Washington Irving provided the first publication regarding Joseph Walker, describing him as “strong built, dark complexioned, brave in spirit, though mild in manners. He had been among the earliest adventurers to Santa Fe, where he went to trap beaver, and was taken by the Spaniards. Being liberated, he engaged with the Spaniards and the Sioux Indians in a war against the Pawnees…”

Joseph spent the next 4 years trapping beaver and living on the upper Arkansas River netting as much as $30,000 per season. In 1825 he returned to to the family holdings in Missouri.

In March of 1825 President James Monroe got congress to put up $30,000 to survey and establish the Sante Fe Trail. Joseph Walker and his younger brother “Big John” got two of these “lucrative” jobs. The positions paid $20/mo. Bill Williams one of the west’s famous mountain men, was recommended by Joseph and hired for the task of interpreter as well.

On the Neosho River, 150 miles from fort Osage, Bill Williams and Joseph Walker negotiated with fifty of the principal Osage chiefs and warriors. After 4 days of talks and $800 worth of trade goods a treaty was reached with the Osage who agreed to let the trail pass through their territories and never thereafter to molest any white travelers or merchants who might use it.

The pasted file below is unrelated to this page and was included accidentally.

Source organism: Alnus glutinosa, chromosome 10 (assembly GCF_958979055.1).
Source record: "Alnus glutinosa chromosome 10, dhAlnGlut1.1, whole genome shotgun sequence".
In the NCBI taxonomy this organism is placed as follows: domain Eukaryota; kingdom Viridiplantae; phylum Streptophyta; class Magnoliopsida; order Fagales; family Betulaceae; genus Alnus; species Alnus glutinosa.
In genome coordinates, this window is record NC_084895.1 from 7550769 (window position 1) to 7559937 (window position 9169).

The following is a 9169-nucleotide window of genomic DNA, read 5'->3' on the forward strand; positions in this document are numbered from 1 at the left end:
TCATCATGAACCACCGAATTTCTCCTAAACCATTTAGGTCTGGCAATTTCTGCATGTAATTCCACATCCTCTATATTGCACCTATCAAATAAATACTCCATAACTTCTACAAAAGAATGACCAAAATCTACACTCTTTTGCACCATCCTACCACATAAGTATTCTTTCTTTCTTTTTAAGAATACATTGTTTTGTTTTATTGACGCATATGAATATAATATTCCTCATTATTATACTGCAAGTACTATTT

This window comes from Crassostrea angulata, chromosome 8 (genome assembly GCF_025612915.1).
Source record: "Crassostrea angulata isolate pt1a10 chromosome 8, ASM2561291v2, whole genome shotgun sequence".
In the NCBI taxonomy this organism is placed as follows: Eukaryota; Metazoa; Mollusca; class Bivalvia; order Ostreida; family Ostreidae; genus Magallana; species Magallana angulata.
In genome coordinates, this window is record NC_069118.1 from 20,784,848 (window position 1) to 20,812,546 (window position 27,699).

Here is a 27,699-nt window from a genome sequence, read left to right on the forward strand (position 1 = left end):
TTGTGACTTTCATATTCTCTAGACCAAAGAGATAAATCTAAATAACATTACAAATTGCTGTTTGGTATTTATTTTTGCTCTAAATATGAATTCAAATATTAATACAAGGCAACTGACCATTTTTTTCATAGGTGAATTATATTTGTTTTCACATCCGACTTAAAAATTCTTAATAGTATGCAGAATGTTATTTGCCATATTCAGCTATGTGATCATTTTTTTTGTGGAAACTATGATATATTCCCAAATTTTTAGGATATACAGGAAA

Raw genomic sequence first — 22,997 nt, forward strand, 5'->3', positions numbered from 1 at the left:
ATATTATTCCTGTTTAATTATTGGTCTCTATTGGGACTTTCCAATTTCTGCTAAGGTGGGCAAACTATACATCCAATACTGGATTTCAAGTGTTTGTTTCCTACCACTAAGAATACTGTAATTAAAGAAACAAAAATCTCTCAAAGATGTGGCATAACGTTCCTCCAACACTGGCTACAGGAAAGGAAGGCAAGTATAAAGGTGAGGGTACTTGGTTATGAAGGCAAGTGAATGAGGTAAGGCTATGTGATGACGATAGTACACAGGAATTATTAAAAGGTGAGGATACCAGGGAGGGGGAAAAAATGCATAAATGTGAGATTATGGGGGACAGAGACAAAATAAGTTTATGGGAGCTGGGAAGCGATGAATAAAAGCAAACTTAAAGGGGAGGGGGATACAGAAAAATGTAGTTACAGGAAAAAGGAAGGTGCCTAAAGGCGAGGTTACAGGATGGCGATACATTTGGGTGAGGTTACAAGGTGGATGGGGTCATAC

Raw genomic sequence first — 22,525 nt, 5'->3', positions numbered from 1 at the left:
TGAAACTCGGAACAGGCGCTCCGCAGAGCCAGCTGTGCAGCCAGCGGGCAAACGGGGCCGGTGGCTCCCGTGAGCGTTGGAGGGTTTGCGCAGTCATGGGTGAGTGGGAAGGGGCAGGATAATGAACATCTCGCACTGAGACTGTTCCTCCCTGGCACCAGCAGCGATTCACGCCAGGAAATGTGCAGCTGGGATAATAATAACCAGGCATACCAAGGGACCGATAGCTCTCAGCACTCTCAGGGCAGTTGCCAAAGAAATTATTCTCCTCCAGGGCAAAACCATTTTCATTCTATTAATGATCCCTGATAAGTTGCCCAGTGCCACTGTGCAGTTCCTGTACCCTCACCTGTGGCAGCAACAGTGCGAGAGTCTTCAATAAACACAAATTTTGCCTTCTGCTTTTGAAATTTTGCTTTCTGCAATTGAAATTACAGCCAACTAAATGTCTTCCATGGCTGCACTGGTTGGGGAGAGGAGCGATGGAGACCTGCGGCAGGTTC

The only thing Joseph Walker would say about his pioneering of the Sante Fe Trail was that at least they “broke the crust”.
Sheriff of Jackson County Missouri

In May of 1827 at the urging of Abraham McClellan, the head of the clan as far as the settlement business was concerned, Joseph Walker became the newly organized counties first sheriff.

In 1825 a treaty with the Osage Indians opened up the land west of Fort Osage. Abraham McClellan, his son Mike, along with Joseph, Joel and John Walker, as well as Annis Carrick filed land claims, collectively taking up about 1500 acres of the best land. Joel married shortly thereafter and had a son and subsequently settled down and stayed on the farm. Three years later the town of Independence Mo. was founded.

In 1827 Joel Walker became the first justice of the peace, appointed by the Governor and his brother Joseph became the first sheriff. The initial circuit court was held in the oldest house in Independence, which had been built by Joel Walker.

During Walkers term of office 33 criminal cases were tried in the Jackson County circuit courts. More than half were assaults of one sort or another, but none involved gunplay. At 6’4″ and 225 lbs., Joseph Walker the frontier veteran was able to handle the position without resorting to gunplay. When he took office he was only 29 years old, he was reported to have a knack for keeping “discipline”.

According to the sketchy court records, Jackson County was a relatively orderly place during Walker’s term of office. Presumably his presence and reputation were in part responsible for the keeping of the peace. The time and the place are evidence enough of the rough feud prone characters that frequented the area. A year after Joseph left office the community had it’s first murder, and after that a religious war erupted between the Mormon’s and the Scotch-Irish.